Annie Norgrove came from a Protestant nationalist family in Dublin. Her father, mother and sister were involved in trade union politics and the Rising. At the time of the Rising Annie was 17, representing that group of women who had become politicised by the 1913 Lockout. She joined the IWWU and was in the women’s section of the Irish Citizen Army. After imprisonment she carried on her revolutionary politics supporting the anti-Treaty side in the Civil War.

women at richmond barracks

For me, being a second generation Irish activist, there is a big gap in the book  because of the absence of the names and stories of women who went over from the cities such as Liverpool and Manchester where they were members of Cumann na mBan.  In 2014 there was a celebratory event for the Liverpool Cumann na mBan women who took part in the Rising. They were Nora Thornton, Kathy Doran, Francis Downey, Peggy Downey, Kathleen Fleming, Anastasia MacLoughlin, Kathleen Murphy and Rose Ann Murphy. Perhaps off the back of the recent Rising events someone may follow these women up so that we can know their stories.

liverpool cmban

Liverpool Cumann na mBan

We are living through what Bertolt Brecht called the “dark times” and the Left, including trade unions and progressive organisations, are on their knees. And it’s not just on this side of the water.  But books such as this are important in reminding us of the tremendous commitment of women in particular to Irish revolutionary politics from 1913-23.  It is a history that can only encourage and inspire a new generation of activists and let us hope that the book can get beyond the usual academic circles and reach out to the new generations of women fighting in their trade unions and anti-cuts groups and show them that they are part of a rich radical tradition of working class history.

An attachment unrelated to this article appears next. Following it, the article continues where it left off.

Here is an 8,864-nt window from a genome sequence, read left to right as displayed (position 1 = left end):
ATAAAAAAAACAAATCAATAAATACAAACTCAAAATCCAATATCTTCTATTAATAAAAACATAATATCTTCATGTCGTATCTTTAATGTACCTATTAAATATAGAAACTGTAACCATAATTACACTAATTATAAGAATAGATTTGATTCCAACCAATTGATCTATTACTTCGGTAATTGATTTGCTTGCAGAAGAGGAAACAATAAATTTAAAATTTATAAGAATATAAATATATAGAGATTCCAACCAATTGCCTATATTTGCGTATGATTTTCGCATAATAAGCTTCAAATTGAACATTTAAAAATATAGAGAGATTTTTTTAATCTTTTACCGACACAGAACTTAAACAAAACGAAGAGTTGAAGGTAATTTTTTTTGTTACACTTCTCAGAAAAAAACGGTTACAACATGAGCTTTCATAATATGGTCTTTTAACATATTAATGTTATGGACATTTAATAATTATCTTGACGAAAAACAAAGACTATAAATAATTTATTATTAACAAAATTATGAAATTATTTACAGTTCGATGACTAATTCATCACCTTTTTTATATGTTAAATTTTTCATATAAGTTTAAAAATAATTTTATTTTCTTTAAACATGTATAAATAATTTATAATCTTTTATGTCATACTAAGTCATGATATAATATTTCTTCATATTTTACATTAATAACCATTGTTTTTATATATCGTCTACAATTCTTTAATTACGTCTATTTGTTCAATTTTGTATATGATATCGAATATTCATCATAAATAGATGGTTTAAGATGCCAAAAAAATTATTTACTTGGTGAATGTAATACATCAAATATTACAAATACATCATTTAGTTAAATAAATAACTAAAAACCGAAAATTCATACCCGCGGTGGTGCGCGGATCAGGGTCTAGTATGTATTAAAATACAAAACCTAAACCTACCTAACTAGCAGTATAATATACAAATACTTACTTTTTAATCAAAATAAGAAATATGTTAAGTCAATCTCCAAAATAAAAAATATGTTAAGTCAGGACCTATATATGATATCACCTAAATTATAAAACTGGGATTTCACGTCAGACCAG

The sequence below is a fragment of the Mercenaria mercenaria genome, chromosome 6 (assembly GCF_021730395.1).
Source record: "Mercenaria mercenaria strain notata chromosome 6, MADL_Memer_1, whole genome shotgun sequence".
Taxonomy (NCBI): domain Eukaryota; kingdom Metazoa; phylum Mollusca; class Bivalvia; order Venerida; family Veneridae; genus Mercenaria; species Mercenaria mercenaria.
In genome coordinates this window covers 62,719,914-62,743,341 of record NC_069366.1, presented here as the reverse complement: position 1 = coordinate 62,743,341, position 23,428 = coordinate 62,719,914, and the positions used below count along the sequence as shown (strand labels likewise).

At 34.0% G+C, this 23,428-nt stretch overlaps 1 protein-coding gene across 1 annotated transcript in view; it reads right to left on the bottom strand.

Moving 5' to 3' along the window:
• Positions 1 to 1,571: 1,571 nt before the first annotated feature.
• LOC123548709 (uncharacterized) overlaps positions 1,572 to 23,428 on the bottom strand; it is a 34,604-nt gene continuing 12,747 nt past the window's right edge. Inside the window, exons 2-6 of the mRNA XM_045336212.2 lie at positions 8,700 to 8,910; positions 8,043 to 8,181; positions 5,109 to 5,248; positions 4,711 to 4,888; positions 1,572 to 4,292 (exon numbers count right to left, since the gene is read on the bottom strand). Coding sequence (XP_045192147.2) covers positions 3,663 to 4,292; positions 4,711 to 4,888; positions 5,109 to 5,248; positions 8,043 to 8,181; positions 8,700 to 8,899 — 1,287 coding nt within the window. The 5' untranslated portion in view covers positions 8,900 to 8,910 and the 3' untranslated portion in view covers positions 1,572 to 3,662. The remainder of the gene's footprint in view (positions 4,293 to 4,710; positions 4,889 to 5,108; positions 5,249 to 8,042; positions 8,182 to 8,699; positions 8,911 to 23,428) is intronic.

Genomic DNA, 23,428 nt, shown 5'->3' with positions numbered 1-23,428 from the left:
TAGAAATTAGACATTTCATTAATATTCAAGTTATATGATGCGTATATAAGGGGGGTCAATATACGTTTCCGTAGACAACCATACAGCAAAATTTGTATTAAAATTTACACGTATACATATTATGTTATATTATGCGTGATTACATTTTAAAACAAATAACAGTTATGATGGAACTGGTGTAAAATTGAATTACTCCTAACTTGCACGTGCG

Posted in anti-cuts, book review, feminism, human rights, Ireland, Irish second generation, labour history, Manchester, political women, Socialist Feminism, trade unions, Uncategorized, working class history | Tagged , , | Leave a comment

Stop,Look,Listen…my weekly selection of favourite films, books and events to get you out of the house





public eye